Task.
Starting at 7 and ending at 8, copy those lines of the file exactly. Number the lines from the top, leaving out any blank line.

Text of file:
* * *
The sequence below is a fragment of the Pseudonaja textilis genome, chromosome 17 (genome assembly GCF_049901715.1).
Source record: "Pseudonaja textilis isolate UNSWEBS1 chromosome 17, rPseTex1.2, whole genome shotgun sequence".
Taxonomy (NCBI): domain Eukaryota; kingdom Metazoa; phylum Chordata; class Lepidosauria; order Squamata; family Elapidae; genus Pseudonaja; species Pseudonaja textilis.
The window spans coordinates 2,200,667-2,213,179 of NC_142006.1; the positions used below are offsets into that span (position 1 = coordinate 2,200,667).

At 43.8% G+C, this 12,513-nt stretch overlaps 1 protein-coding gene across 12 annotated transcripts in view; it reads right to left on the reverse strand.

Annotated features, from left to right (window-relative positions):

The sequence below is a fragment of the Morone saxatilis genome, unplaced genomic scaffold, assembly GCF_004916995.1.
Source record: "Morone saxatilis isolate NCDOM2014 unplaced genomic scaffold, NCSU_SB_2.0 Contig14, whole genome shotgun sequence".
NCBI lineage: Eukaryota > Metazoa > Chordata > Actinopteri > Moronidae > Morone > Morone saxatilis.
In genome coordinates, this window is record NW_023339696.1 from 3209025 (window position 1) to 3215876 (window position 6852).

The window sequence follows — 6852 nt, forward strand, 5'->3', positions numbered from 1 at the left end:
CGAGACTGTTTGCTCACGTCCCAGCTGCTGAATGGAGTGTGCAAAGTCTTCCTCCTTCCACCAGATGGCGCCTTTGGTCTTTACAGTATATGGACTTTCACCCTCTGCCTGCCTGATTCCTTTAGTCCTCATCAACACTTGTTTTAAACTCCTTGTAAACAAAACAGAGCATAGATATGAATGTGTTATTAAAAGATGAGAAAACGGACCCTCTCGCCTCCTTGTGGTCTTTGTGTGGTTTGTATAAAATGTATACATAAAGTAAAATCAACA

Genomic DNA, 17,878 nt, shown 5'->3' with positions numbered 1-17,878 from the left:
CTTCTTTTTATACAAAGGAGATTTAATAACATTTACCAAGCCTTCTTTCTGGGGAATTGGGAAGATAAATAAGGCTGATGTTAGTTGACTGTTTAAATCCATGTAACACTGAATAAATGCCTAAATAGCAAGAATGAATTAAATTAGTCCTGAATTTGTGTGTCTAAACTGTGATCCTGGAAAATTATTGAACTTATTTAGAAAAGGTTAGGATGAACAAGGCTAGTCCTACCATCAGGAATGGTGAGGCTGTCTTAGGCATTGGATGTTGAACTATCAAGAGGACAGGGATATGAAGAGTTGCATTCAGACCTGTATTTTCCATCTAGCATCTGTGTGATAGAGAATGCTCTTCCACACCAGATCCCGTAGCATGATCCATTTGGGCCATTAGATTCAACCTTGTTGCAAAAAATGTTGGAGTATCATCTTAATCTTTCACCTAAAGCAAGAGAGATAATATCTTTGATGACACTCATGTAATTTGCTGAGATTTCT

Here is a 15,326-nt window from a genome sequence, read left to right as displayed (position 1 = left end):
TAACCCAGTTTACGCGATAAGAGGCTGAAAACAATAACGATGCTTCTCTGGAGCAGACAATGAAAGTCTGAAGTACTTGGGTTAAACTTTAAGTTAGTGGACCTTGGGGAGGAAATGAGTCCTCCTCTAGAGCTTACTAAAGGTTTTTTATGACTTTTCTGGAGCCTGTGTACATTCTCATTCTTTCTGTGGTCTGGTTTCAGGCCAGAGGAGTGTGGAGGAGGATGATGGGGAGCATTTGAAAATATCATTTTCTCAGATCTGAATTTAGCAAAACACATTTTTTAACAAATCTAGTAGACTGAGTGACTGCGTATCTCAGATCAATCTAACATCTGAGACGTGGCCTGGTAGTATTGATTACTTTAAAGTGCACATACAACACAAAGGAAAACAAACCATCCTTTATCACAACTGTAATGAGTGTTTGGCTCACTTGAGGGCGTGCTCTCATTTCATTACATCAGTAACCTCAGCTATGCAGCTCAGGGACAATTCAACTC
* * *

The sequence below is a fragment of the Morone saxatilis genome, unplaced genomic scaffold, assembly GCF_004916995.1.
Source record: "Morone saxatilis isolate NCDOM2014 unplaced genomic scaffold, NCSU_SB_2.0 Contig14, whole genome shotgun sequence".